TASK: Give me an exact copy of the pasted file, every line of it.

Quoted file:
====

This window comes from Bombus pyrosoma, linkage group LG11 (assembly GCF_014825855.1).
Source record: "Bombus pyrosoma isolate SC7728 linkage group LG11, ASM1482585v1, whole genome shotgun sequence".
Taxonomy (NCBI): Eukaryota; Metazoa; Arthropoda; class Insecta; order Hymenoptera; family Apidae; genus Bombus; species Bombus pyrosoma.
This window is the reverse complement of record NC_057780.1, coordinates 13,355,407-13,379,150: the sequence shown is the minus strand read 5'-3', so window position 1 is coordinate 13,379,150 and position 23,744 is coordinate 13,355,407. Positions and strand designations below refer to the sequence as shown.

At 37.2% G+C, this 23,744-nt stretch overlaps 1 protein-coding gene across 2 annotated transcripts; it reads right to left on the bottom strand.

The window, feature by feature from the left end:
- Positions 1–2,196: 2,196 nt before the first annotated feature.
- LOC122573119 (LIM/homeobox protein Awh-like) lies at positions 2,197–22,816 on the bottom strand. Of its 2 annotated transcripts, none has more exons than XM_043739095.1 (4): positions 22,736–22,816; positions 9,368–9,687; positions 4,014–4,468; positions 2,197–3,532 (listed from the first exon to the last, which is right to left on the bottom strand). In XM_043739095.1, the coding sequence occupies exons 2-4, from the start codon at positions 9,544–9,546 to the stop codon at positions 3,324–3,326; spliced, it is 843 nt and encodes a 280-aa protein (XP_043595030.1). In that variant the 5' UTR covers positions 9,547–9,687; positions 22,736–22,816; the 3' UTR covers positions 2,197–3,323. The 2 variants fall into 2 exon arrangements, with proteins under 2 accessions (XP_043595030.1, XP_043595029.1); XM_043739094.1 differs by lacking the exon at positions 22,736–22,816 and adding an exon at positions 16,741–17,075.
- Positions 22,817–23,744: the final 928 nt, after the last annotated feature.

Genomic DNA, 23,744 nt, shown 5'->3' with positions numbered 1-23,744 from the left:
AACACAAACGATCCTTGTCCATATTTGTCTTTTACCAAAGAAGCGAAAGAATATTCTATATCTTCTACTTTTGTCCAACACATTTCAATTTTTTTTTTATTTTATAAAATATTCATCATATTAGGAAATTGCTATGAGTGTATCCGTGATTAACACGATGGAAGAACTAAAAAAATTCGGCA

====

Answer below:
This window comes from Bombus pyrosoma, linkage group LG11 (assembly GCF_014825855.1).
Source record: "Bombus pyrosoma isolate SC7728 linkage group LG11, ASM1482585v1, whole genome shotgun sequence".
Taxonomy (NCBI): Eukaryota; Metazoa; Arthropoda; class Insecta; order Hymenoptera; family Apidae; genus Bombus; species Bombus pyrosoma.
This window is the reverse complement of record NC_057780.1, coordinates 13,355,407-13,379,150: the sequence shown is the minus strand read 5'-3', so window position 1 is coordinate 13,379,150 and position 23,744 is coordinate 13,355,407. Positions and strand designations below refer to the sequence as shown.

At 37.2% G+C, this 23,744-nt stretch overlaps 1 protein-coding gene across 2 annotated transcripts; it reads right to left on the bottom strand.

The window, feature by feature from the left end:
- Positions 1–2,196: 2,196 nt before the first annotated feature.
- LOC122573119 (LIM/homeobox protein Awh-like) lies at positions 2,197–22,816 on the bottom strand. Of its 2 annotated transcripts, none has more exons than XM_043739095.1 (4): positions 22,736–22,816; positions 9,368–9,687; positions 4,014–4,468; positions 2,197–3,532 (listed from the first exon to the last, which is right to left on the bottom strand). In XM_043739095.1, the coding sequence occupies exons 2-4, from the start codon at positions 9,544–9,546 to the stop codon at positions 3,324–3,326; spliced, it is 843 nt and encodes a 280-aa protein (XP_043595030.1). In that variant the 5' UTR covers positions 9,547–9,687; positions 22,736–22,816; the 3' UTR covers positions 2,197–3,323. The 2 variants fall into 2 exon arrangements, with proteins under 2 accessions (XP_043595030.1, XP_043595029.1); XM_043739094.1 differs by lacking the exon at positions 22,736–22,816 and adding an exon at positions 16,741–17,075.
- Positions 22,817–23,744: the final 928 nt, after the last annotated feature.

Genomic DNA, 23,744 nt, shown 5'->3' with positions numbered 1-23,744 from the left:
AACACAAACGATCCTTGTCCATATTTGTCTTTTACCAAAGAAGCGAAAGAATATTCTATATCTTCTACTTTTGTCCAACACATTTCAATTTTTTTTTTATTTTATAAAATATTCATCATATTAGGAAATTGCTATGAGTGTATCCGTGATTAACACGATGGAAGAACTAAAAAAATTCGGCA